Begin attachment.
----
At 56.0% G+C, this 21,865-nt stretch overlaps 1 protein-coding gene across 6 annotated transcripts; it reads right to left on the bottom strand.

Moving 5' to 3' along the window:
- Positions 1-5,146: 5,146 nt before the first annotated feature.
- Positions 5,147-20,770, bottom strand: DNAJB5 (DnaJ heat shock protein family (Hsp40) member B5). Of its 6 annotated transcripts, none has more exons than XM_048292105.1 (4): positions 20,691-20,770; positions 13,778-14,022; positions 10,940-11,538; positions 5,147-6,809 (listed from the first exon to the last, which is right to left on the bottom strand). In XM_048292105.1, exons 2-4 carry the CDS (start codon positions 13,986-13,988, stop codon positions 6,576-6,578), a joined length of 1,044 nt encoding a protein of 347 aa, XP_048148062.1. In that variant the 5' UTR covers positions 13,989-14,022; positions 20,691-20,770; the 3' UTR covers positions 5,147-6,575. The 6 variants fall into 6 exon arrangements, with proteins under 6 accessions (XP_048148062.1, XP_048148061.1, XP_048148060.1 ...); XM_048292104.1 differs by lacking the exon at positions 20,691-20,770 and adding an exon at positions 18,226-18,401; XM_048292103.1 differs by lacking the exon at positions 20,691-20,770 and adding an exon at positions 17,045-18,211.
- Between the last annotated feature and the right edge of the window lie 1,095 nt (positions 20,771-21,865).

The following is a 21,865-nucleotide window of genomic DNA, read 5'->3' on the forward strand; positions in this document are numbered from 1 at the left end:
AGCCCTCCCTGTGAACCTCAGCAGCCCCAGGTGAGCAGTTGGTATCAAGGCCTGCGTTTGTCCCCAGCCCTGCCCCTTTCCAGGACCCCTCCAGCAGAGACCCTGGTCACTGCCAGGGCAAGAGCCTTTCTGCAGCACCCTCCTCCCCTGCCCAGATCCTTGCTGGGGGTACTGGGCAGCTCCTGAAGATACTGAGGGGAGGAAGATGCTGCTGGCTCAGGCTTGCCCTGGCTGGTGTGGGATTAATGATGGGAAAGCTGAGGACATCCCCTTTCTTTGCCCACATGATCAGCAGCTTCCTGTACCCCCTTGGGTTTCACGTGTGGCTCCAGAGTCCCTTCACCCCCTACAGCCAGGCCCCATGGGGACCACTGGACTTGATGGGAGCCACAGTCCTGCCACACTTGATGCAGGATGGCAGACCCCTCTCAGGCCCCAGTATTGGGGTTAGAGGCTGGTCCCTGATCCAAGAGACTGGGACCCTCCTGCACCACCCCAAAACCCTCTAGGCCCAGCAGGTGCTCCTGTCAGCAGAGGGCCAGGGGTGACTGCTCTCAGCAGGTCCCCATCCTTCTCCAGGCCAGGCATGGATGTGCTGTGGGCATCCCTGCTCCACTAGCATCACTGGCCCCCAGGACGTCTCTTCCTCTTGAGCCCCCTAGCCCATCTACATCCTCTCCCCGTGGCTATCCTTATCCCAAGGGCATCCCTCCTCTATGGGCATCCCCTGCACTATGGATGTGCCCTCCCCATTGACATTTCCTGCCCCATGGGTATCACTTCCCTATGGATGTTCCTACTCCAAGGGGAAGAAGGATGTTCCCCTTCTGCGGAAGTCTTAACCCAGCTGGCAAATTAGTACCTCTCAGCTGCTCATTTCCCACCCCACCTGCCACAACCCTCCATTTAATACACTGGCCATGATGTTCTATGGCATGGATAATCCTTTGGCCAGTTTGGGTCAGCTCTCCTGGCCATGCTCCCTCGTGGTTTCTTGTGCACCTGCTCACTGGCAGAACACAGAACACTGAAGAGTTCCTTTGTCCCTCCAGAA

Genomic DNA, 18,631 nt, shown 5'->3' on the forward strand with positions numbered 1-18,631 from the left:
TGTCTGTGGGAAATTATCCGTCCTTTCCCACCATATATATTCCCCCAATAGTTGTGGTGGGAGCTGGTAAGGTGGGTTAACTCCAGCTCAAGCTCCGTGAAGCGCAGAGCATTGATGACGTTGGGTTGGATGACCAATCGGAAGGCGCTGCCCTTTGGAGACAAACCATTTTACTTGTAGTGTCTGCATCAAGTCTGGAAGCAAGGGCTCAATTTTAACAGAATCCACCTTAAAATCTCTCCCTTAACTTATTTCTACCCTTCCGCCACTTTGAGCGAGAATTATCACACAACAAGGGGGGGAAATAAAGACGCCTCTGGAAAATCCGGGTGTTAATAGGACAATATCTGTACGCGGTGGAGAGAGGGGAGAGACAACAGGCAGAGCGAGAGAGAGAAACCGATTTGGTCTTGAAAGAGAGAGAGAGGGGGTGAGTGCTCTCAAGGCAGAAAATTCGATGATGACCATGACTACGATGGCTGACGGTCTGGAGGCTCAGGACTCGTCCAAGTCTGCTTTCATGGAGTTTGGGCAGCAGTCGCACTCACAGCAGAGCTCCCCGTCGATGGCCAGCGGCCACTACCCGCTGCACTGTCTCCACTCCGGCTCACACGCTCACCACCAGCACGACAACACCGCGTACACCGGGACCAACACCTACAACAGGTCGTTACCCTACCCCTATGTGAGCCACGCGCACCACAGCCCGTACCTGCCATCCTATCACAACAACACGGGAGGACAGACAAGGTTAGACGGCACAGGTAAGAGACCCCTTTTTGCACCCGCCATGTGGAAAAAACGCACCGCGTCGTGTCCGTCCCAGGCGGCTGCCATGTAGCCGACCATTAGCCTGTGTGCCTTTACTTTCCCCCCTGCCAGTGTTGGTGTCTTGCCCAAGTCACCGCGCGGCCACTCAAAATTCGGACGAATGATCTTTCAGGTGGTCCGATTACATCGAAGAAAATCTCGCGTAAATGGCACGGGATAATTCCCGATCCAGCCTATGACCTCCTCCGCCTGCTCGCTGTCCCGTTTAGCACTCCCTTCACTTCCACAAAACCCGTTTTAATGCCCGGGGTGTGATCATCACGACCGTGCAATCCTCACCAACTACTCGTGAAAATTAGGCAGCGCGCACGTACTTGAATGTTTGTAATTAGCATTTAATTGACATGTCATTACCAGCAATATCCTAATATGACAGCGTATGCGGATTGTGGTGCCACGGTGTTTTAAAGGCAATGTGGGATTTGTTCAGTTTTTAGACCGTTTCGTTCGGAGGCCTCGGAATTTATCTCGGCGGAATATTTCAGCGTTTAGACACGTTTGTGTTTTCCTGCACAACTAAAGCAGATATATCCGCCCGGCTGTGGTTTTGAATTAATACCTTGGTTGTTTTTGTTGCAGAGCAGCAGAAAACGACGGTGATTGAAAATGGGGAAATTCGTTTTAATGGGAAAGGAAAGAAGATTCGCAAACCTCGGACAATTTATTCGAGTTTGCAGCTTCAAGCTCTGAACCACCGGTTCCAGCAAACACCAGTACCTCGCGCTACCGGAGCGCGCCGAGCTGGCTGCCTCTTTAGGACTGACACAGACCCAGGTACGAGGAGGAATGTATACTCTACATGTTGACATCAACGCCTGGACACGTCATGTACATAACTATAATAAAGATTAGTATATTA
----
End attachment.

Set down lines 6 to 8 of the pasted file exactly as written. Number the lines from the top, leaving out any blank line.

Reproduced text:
The following is a 21,865-nucleotide window of genomic DNA, read 5'->3' on the forward strand; positions in this document are numbered from 1 at the left end:
AGCCCTCCCTGTGAACCTCAGCAGCCCCAGGTGAGCAGTTGGTATCAAGGCCTGCGTTTGTCCCCAGCCCTGCCCCTTTCCAGGACCCCTCCAGCAGAGACCCTGGTCACTGCCAGGGCAAGAGCCTTTCTGCAGCACCCTCCTCCCCTGCCCAGATCCTTGCTGGGGGTACTGGGCAGCTCCTGAAGATACTGAGGGGAGGAAGATGCTGCTGGCTCAGGCTTGCCCTGGCTGGTGTGGGATTAATGATGGGAAAGCTGAGGACATCCCCTTTCTTTGCCCACATGATCAGCAGCTTCCTGTACCCCCTTGGGTTTCACGTGTGGCTCCAGAGTCCCTTCACCCCCTACAGCCAGGCCCCATGGGGACCACTGGACTTGATGGGAGCCACAGTCCTGCCACACTTGATGCAGGATGGCAGACCCCTCTCAGGCCCCAGTATTGGGGTTAGAGGCTGGTCCCTGATCCAAGAGACTGGGACCCTCCTGCACCACCCCAAAACCCTCTAGGCCCAGCAGGTGCTCCTGTCAGCAGAGGGCCAGGGGTGACTGCTCTCAGCAGGTCCCCATCCTTCTCCAGGCCAGGCATGGATGTGCTGTGGGCATCCCTGCTCCACTAGCATCACTGGCCCCCAGGACGTCTCTTCCTCTTGAGCCCCCTAGCCCATCTACATCCTCTCCCCGTGGCTATCCTTATCCCAAGGGCATCCCTCCTCTATGGGCATCCCCTGCACTATGGATGTGCCCTCCCCATTGACATTTCCTGCCCCATGGGTATCACTTCCCTATGGATGTTCCTACTCCAAGGGGAAGAAGGATGTTCCCCTTCTGCGGAAGTCTTAACCCAGCTGGCAAATTAGTACCTCTCAGCTGCTCATTTCCCACCCCACCTGCCACAACCCTCCATTTAATACACTGGCCATGATGTTCTATGGCATGGATAATCCTTTGGCCAGTTTGGGTCAGCTCTCCTGGCCATGCTCCCTCGTGGTTTCTTGTGCACCTGCTCACTGGCAGAACACAGAACACTGAAGAGTTCCTTTGTCCCTCCAGAA

Genomic DNA, 18,631 nt, shown 5'->3' on the forward strand with positions numbered 1-18,631 from the left: